Moving on to the most common reason the Docs get called out this time of year: round bales of coastal hay. The weather gets cool, the grass stops growing, and you humans remember that 1.5-2% body weight forage thing and put out a round bale. Horses, being less intelligent than cats, get so excited about the hay, they gorge themselves to oblivion and get an ileal impaction. How do you make sure this doesn’t happen? Start with square bales. Throw out 1 flake twice daily, then 2 flakes twice daily, and keep increasing the quantity until your horse is leaving some of the hay. THEN you can put out the round bale. Also add some peanut or alfalfa hay. I realize most of our horses suffer from too many calories so alfalfa/peanut seems like a bad addition, but luckily adding 3-5 pounds of these hays per day can keep the GI tract moving in the right direction. Other strategies than can help reduce the risk of coastal hay impactions are the addition of very wet, soaked beet pulp or alfalfa cubes (the minis work best) to the diet, and adding salt on very cold nights.
Trust me, my Docs don’t want to see you for a colic any more than you want to see them. Let’s all do our part to keep those horses pooping as they were meant to be pooping!
Did you miss the last See Tony Opportunity? There’s another coming up on November 19th at 10am. I understand this is a Saturday and that you humans don’t do the thing known as work on that day. That means no excuses for not coming to see me. This will be a talk about exercises and mental strategies that can improve your riding. I don’t know about the exercise portion, but I hear petting a cat while he purrs is an excellent mental calming exercise.
Now on to the main topic for this week: worms. Allow me to digress for a moment; it will make sense in a moment. A funny thing happens around this time of year. First, I notice a change in the weather to excellent catnapping in the sun temperatures, next I notice there is less of the aforementioned sun, and finally one day the humans are all late for their serving duties. This has been explained to me as The Time Change. I feel it’s just an excuse for opening the door and feeding me a full hour late! How does this relate to worms? This Time Change thing coincides with the ideal time to check a fecal parasite egg count on horses. I am a wise cat. I know all sorts of things the average city cat doesn’t.
Worms are smart. Not cat smart, but smart. Over time they have learned how to survive every deworming agent available: that includes the so called “natural” dewormers (more on that later). We humans are responsible for teaching the worms this skill. By using dewormers too often, we let the worms learn how to fight. What’s a horse owner to do? Learn how to use deworming properly by doing three things: 1-Deworm the right horse, 2-Use the right product, 3-Deworm at the right time.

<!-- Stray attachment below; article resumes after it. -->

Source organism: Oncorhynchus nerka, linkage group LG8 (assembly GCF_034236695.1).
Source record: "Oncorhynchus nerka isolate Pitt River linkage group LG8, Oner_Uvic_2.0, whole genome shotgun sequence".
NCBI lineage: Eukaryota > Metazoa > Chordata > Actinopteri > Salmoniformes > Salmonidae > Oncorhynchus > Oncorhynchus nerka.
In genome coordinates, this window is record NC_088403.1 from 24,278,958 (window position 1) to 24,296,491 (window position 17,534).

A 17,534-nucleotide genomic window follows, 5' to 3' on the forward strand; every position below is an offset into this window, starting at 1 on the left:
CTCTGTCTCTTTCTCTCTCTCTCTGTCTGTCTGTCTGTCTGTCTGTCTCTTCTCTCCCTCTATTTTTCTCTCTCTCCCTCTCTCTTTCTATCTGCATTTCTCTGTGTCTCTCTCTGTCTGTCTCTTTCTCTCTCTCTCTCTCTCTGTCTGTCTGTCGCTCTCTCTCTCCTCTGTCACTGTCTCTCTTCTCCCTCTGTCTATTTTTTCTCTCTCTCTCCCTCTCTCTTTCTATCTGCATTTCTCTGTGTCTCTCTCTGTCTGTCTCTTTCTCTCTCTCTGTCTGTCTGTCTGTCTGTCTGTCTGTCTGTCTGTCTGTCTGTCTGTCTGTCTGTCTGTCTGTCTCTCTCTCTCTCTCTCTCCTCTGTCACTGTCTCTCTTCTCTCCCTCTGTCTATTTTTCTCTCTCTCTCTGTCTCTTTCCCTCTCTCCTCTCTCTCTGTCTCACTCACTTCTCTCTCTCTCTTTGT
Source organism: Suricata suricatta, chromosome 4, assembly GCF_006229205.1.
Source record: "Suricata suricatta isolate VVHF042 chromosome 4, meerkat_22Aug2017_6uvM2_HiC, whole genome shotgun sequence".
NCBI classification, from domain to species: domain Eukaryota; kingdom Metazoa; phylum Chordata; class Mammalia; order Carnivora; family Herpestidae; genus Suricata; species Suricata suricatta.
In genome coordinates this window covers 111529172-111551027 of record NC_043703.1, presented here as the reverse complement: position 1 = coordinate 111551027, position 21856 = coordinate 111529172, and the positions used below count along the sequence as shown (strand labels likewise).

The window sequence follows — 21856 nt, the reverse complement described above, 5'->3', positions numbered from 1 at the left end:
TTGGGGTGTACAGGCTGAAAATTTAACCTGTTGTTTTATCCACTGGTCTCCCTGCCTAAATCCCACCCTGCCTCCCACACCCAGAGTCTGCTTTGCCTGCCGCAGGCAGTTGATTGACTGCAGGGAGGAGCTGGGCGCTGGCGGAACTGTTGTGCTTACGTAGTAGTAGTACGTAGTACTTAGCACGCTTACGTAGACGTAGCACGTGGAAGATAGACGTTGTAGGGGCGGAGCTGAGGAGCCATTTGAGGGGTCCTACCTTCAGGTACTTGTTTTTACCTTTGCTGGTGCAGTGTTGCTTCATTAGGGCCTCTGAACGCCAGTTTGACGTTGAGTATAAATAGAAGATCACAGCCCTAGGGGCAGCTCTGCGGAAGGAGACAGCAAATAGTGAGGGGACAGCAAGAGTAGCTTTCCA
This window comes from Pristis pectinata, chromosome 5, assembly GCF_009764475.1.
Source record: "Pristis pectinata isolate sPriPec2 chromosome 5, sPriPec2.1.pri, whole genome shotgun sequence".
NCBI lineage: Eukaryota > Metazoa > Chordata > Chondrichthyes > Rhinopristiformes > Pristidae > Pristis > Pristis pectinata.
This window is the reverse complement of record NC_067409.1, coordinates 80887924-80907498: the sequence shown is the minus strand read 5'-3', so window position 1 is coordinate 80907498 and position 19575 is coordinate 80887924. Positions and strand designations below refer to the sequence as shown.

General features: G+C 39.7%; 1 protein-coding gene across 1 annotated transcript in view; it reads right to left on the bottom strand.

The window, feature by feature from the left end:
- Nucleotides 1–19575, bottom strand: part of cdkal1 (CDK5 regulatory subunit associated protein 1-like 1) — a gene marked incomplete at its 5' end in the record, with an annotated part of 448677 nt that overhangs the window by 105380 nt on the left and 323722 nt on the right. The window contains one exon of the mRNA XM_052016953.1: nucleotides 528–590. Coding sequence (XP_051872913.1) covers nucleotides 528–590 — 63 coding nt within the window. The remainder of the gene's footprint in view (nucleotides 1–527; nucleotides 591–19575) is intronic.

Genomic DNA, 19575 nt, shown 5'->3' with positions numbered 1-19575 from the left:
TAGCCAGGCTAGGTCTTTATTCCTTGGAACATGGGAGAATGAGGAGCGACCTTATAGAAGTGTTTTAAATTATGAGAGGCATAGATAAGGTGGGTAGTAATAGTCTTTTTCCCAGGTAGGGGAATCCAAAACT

Let’s start with deworming the right horse. The only way to know if your horse has parasites is something called a fecal parasite egg count. This is performed using a small amount of fresh poop. We do some mixing, spinning, and settling before we are able to count how many eggs are left on a microscope slide. This number is our guideline for which horses need deworming now and how often they are likely to need dewormed. These egg counts are often very surprising. Turns out it’s pretty difficult to tell if a horse has worms just by looking at them. Plenty of fat, shiny horses have really high egg counts!
On to the right product. Once upon a time a great idea arose among people who study worms. There were a few products available and they were from different chemical families so it made sense to rotate those products so the worms couldn’t get used to any one drug. Sounds good, makes sense, DOESN’T work. The worms are pretty good at resisting the –zoles and pyrantel so using these drugs doesn’t do much good unless you know they work on your farm. How do you know if they work? Fecal egg counts. Here at Springhill Equine we usually stick to ivermectin and moxidectin used as infrequently as possible, again based on those fecal egg counts.
Deworm at the right time of year for the biggest bang for your buck. You may find this hard to believe but worms don’t like summertime in Florida. This means if we deworm once the weather gets hot, all the worms get killed in the horse and the sunshine kills all the worms in the ground. That means less deworming because you are decreasing your horse’s exposure to parasites. Next we wait for the weather to cool off (like it does right around the time change) to hit the parasites coming out of summer hibernation. Ta Da! Targeted deworming!!!
These strategies help the dewormers we have now last as long as possible. It is very, very important that deworming is done with help from our amazing Clinic. All of our technicians and docs can help you design the plan that’s right for your horse, your property, and your horse’s lifestyle. There are no new dewormers even in development. That means when resistance to ivermectin becomes widespread, that’s it. We won’t have a way to deworm horses and worms used to kill horses. So be a good human and deworm your horse the right way!